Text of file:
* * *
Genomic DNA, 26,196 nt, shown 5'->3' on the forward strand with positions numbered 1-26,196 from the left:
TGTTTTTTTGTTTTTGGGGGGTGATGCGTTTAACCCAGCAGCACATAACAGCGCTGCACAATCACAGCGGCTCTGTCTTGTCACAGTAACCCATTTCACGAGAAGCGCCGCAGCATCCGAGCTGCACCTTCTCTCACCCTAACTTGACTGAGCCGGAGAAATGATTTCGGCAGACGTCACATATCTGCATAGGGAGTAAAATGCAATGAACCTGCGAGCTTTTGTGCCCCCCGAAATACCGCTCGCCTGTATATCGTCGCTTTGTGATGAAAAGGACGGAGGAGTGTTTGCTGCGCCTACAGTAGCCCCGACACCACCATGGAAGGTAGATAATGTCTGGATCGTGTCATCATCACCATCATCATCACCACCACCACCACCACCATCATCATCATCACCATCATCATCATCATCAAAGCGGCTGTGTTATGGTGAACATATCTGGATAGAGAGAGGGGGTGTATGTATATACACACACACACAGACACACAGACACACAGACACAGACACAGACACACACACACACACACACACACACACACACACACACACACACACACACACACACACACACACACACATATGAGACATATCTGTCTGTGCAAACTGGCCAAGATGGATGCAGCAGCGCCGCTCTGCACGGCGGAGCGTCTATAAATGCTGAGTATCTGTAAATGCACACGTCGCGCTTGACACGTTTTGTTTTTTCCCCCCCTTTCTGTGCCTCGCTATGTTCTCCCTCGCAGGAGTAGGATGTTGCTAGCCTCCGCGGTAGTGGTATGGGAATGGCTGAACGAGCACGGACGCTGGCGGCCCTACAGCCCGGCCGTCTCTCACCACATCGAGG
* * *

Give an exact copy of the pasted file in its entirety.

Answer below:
Genomic DNA, 26,196 nt, shown 5'->3' on the forward strand with positions numbered 1-26,196 from the left:
TGTTTTTTTGTTTTTGGGGGGTGATGCGTTTAACCCAGCAGCACATAACAGCGCTGCACAATCACAGCGGCTCTGTCTTGTCACAGTAACCCATTTCACGAGAAGCGCCGCAGCATCCGAGCTGCACCTTCTCTCACCCTAACTTGACTGAGCCGGAGAAATGATTTCGGCAGACGTCACATATCTGCATAGGGAGTAAAATGCAATGAACCTGCGAGCTTTTGTGCCCCCCGAAATACCGCTCGCCTGTATATCGTCGCTTTGTGATGAAAAGGACGGAGGAGTGTTTGCTGCGCCTACAGTAGCCCCGACACCACCATGGAAGGTAGATAATGTCTGGATCGTGTCATCATCACCATCATCATCACCACCACCACCACCACCATCATCATCATCACCATCATCATCATCATCAAAGCGGCTGTGTTATGGTGAACATATCTGGATAGAGAGAGGGGGTGTATGTATATACACACACACACAGACACACAGACACACAGACACAGACACAGACACACACACACACACACACACACACACACACACACACACACACACACACACACACACACACACACACATATGAGACATATCTGTCTGTGCAAACTGGCCAAGATGGATGCAGCAGCGCCGCTCTGCACGGCGGAGCGTCTATAAATGCTGAGTATCTGTAAATGCACACGTCGCGCTTGACACGTTTTGTTTTTTCCCCCCCTTTCTGTGCCTCGCTATGTTCTCCCTCGCAGGAGTAGGATGTTGCTAGCCTCCGCGGTAGTGGTATGGGAATGGCTGAACGAGCACGGACGCTGGCGGCCCTACAGCCCGGCCGTCTCTCACCACATCGAGG